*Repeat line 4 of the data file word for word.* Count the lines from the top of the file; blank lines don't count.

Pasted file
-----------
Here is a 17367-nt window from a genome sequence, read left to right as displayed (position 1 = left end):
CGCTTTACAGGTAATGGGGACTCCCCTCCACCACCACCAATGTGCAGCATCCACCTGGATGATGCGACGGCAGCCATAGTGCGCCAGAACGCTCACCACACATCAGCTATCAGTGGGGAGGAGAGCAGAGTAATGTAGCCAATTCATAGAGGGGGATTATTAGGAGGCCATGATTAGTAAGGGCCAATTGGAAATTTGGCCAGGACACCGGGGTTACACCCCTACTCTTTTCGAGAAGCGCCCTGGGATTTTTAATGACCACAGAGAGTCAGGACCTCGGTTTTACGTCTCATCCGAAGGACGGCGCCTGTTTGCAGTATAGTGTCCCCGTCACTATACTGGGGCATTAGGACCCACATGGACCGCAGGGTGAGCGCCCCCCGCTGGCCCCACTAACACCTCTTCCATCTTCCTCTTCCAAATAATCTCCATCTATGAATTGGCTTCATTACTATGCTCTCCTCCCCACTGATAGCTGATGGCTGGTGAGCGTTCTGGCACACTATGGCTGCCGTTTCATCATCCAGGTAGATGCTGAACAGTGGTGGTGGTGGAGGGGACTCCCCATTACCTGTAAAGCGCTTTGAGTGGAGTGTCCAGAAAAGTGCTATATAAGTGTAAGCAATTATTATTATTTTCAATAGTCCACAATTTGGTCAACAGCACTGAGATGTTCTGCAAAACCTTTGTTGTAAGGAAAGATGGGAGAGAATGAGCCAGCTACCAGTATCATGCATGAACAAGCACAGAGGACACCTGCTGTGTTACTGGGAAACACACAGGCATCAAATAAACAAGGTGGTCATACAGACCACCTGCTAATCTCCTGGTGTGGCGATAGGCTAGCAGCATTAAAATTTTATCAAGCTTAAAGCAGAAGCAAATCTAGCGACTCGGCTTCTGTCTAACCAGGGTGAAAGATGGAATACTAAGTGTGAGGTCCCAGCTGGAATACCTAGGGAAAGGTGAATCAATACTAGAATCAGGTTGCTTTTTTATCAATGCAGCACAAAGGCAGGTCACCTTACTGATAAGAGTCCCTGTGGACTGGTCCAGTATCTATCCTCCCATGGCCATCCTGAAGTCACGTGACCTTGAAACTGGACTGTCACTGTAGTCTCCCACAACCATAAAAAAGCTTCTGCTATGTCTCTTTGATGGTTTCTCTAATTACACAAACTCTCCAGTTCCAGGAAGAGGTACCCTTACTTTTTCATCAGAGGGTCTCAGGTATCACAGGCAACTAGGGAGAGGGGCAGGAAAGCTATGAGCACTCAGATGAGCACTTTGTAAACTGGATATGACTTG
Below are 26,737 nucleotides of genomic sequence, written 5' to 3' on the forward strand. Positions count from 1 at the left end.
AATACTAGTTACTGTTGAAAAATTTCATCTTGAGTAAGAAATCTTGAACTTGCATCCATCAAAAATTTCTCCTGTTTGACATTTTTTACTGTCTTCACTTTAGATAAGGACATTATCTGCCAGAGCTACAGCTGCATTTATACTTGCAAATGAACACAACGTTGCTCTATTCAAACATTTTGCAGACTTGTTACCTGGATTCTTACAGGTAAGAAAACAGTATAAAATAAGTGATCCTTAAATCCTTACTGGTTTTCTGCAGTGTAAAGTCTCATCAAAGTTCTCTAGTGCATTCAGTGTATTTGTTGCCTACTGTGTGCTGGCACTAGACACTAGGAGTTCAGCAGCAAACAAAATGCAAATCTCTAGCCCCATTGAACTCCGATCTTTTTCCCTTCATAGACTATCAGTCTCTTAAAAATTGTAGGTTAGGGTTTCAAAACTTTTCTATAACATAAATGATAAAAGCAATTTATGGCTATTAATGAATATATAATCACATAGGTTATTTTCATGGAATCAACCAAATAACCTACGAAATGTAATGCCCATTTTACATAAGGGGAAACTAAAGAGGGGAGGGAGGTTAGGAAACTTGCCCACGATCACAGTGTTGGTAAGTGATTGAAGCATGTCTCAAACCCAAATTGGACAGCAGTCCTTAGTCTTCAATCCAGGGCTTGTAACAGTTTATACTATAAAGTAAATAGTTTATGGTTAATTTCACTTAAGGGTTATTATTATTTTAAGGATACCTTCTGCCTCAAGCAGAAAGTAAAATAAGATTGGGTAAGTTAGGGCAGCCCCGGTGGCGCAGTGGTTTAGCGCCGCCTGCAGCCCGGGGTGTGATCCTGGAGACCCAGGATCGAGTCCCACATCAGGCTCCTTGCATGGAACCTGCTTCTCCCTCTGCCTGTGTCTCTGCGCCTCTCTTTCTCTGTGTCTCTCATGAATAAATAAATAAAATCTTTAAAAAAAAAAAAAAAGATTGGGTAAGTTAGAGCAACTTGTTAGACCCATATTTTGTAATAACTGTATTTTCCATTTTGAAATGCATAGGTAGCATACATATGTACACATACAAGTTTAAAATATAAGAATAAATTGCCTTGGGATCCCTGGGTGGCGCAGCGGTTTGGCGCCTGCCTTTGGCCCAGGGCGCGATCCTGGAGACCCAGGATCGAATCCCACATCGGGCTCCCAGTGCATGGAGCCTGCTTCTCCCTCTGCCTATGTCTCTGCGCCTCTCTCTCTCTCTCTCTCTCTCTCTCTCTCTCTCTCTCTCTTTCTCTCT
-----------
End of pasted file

AATACTAGTTACTGTTGAAAAATTTCATCTTGAGTAAGAAATCTTGAACTTGCATCCATCAAAAATTTCTCCTGTTTGACATTTTTTACTGTCTTCACTTTAGATAAGGACATTATCTGCCAGAGCTACAGCTGCATTTATACTTGCAAATGAACACAACGTTGCTCTATTCAAACATTTTGCAGACTTGTTACCTGGATTCTTACAGGTAAGAAAACAGTATAAAATAAGTGATCCTTAAATCCTTACTGGTTTTCTGCAGTGTAAAGTCTCATCAAAGTTCTCTAGTGCATTCAGTGTATTTGTTGCCTACTGTGTGCTGGCACTAGACACTAGGAGTTCAGCAGCAAACAAAATGCAAATCTCTAGCCCCATTGAACTCCGATCTTTTTCCCTTCATAGACTATCAGTCTCTTAAAAATTGTAGGTTAGGGTTTCAAAACTTTTCTATAACATAAATGATAAAAGCAATTTATGGCTATTAATGAATATATAATCACATAGGTTATTTTCATGGAATCAACCAAATAACCTACGAAATGTAATGCCCATTTTACATAAGGGGAAACTAAAGAGGGGAGGGAGGTTAGGAAACTTGCCCACGATCACAGTGTTGGTAAGTGATTGAAGCATGTCTCAAACCCAAATTGGACAGCAGTCCTTAGTCTTCAATCCAGGGCTTGTAACAGTTTATACTATAAAGTAAATAGTTTATGGTTAATTTCACTTAAGGGTTATTATTATTTTAAGGATACCTTCTGCCTCAAGCAGAAAGTAAAATAAGATTGGGTAAGTTAGGGCAGCCCCGGTGGCGCAGTGGTTTAGCGCCGCCTGCAGCCCGGGGTGTGATCCTGGAGACCCAGGATCGAGTCCCACATCAGGCTCCTTGCATGGAACCTGCTTCTCCCTCTGCCTGTGTCTCTGCGCCTCTCTTTCTCTGTGTCTCTCATGAATAAATAAATAAAATCTTTAAAAAAAAAAAAAAAGATTGGGTAAGTTAGAGCAACTTGTTAGACCCATATTTTGTAATAACTGTATTTTCCATTTTGAAATGCATAGGTAGCATACATATGTACACATACAAGTTTAAAATATAAGAATAAATTGCCTTGGGATCCCTGGGTGGCGCAGCGGTTTGGCGCCTGCCTTTGGCCCAGGGCGCGATCCTGGAGACCCAGGATCGAATCCCACATCGGGCTCCCAGTGCATGGAGCCTGCTTCTCCCTCTGCCTATGTCTCTGCGCCTCTCTCTCTCTCTCTCTCTCTCTCTCTCTCTCTCTCTCTCTTTCTCTCT